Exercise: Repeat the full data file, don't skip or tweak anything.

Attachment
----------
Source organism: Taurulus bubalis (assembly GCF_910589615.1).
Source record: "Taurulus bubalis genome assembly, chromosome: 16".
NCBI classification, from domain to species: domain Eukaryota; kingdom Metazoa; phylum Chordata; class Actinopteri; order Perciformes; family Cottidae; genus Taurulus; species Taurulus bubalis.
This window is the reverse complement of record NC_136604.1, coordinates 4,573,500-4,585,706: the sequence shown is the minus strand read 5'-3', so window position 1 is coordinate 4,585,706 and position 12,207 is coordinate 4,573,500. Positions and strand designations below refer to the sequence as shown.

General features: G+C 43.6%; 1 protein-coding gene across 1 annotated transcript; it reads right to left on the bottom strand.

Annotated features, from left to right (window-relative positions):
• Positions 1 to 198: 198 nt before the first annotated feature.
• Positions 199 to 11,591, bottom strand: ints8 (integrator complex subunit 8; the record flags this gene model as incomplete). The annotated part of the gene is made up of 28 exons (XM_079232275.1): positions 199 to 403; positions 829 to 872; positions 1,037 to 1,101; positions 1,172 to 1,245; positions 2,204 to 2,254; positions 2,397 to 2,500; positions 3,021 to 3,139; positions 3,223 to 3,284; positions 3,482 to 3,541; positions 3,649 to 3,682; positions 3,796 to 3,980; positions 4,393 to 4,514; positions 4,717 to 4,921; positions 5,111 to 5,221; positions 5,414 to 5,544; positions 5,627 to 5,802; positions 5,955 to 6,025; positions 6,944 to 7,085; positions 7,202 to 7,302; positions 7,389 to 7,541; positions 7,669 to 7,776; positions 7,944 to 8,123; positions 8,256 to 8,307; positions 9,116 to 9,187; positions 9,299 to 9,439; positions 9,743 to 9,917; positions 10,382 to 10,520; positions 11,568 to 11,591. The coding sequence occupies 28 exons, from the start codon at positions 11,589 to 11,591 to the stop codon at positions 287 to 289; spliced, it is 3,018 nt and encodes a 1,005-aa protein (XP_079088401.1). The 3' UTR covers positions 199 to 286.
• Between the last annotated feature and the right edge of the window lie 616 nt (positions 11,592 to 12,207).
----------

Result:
Source organism: Taurulus bubalis (assembly GCF_910589615.1).
Source record: "Taurulus bubalis genome assembly, chromosome: 16".
NCBI classification, from domain to species: domain Eukaryota; kingdom Metazoa; phylum Chordata; class Actinopteri; order Perciformes; family Cottidae; genus Taurulus; species Taurulus bubalis.
This window is the reverse complement of record NC_136604.1, coordinates 4,573,500-4,585,706: the sequence shown is the minus strand read 5'-3', so window position 1 is coordinate 4,585,706 and position 12,207 is coordinate 4,573,500. Positions and strand designations below refer to the sequence as shown.

General features: G+C 43.6%; 1 protein-coding gene across 1 annotated transcript; it reads right to left on the bottom strand.

Annotated features, from left to right (window-relative positions):
• Positions 1 to 198: 198 nt before the first annotated feature.
• Positions 199 to 11,591, bottom strand: ints8 (integrator complex subunit 8; the record flags this gene model as incomplete). The annotated part of the gene is made up of 28 exons (XM_079232275.1): positions 199 to 403; positions 829 to 872; positions 1,037 to 1,101; positions 1,172 to 1,245; positions 2,204 to 2,254; positions 2,397 to 2,500; positions 3,021 to 3,139; positions 3,223 to 3,284; positions 3,482 to 3,541; positions 3,649 to 3,682; positions 3,796 to 3,980; positions 4,393 to 4,514; positions 4,717 to 4,921; positions 5,111 to 5,221; positions 5,414 to 5,544; positions 5,627 to 5,802; positions 5,955 to 6,025; positions 6,944 to 7,085; positions 7,202 to 7,302; positions 7,389 to 7,541; positions 7,669 to 7,776; positions 7,944 to 8,123; positions 8,256 to 8,307; positions 9,116 to 9,187; positions 9,299 to 9,439; positions 9,743 to 9,917; positions 10,382 to 10,520; positions 11,568 to 11,591. The coding sequence occupies 28 exons, from the start codon at positions 11,589 to 11,591 to the stop codon at positions 287 to 289; spliced, it is 3,018 nt and encodes a 1,005-aa protein (XP_079088401.1). The 3' UTR covers positions 199 to 286.
• Between the last annotated feature and the right edge of the window lie 616 nt (positions 11,592 to 12,207).